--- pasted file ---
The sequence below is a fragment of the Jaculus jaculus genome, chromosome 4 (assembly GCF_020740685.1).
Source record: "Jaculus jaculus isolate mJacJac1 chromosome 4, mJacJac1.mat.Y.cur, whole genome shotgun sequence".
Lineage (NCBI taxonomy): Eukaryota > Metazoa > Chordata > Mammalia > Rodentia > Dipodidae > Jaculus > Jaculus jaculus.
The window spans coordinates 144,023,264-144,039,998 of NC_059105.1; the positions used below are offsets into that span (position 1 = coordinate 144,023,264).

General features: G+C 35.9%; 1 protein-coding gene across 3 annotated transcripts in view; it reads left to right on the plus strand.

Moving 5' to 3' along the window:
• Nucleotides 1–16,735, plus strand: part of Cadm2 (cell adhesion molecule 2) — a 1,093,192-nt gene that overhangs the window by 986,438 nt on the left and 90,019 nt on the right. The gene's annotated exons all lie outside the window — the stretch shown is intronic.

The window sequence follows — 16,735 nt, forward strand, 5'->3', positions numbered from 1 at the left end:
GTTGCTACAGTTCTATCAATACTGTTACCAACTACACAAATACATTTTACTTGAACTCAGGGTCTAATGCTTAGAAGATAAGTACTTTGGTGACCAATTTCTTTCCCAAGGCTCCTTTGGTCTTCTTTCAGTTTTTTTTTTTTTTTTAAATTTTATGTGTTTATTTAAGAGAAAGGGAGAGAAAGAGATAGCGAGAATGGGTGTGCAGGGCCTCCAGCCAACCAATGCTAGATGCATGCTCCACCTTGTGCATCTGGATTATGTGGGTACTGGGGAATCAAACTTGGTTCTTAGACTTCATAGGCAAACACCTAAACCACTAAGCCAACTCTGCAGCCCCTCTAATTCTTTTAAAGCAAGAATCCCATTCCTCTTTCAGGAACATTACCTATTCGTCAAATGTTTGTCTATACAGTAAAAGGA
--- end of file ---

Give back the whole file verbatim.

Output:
The sequence below is a fragment of the Jaculus jaculus genome, chromosome 4 (assembly GCF_020740685.1).
Source record: "Jaculus jaculus isolate mJacJac1 chromosome 4, mJacJac1.mat.Y.cur, whole genome shotgun sequence".
Lineage (NCBI taxonomy): Eukaryota > Metazoa > Chordata > Mammalia > Rodentia > Dipodidae > Jaculus > Jaculus jaculus.
The window spans coordinates 144,023,264-144,039,998 of NC_059105.1; the positions used below are offsets into that span (position 1 = coordinate 144,023,264).

General features: G+C 35.9%; 1 protein-coding gene across 3 annotated transcripts in view; it reads left to right on the plus strand.

Moving 5' to 3' along the window:
• Nucleotides 1–16,735, plus strand: part of Cadm2 (cell adhesion molecule 2) — a 1,093,192-nt gene that overhangs the window by 986,438 nt on the left and 90,019 nt on the right. The gene's annotated exons all lie outside the window — the stretch shown is intronic.

The window sequence follows — 16,735 nt, forward strand, 5'->3', positions numbered from 1 at the left end:
GTTGCTACAGTTCTATCAATACTGTTACCAACTACACAAATACATTTTACTTGAACTCAGGGTCTAATGCTTAGAAGATAAGTACTTTGGTGACCAATTTCTTTCCCAAGGCTCCTTTGGTCTTCTTTCAGTTTTTTTTTTTTTTTTAAATTTTATGTGTTTATTTAAGAGAAAGGGAGAGAAAGAGATAGCGAGAATGGGTGTGCAGGGCCTCCAGCCAACCAATGCTAGATGCATGCTCCACCTTGTGCATCTGGATTATGTGGGTACTGGGGAATCAAACTTGGTTCTTAGACTTCATAGGCAAACACCTAAACCACTAAGCCAACTCTGCAGCCCCTCTAATTCTTTTAAAGCAAGAATCCCATTCCTCTTTCAGGAACATTACCTATTCGTCAAATGTTTGTCTATACAGTAAAAGGA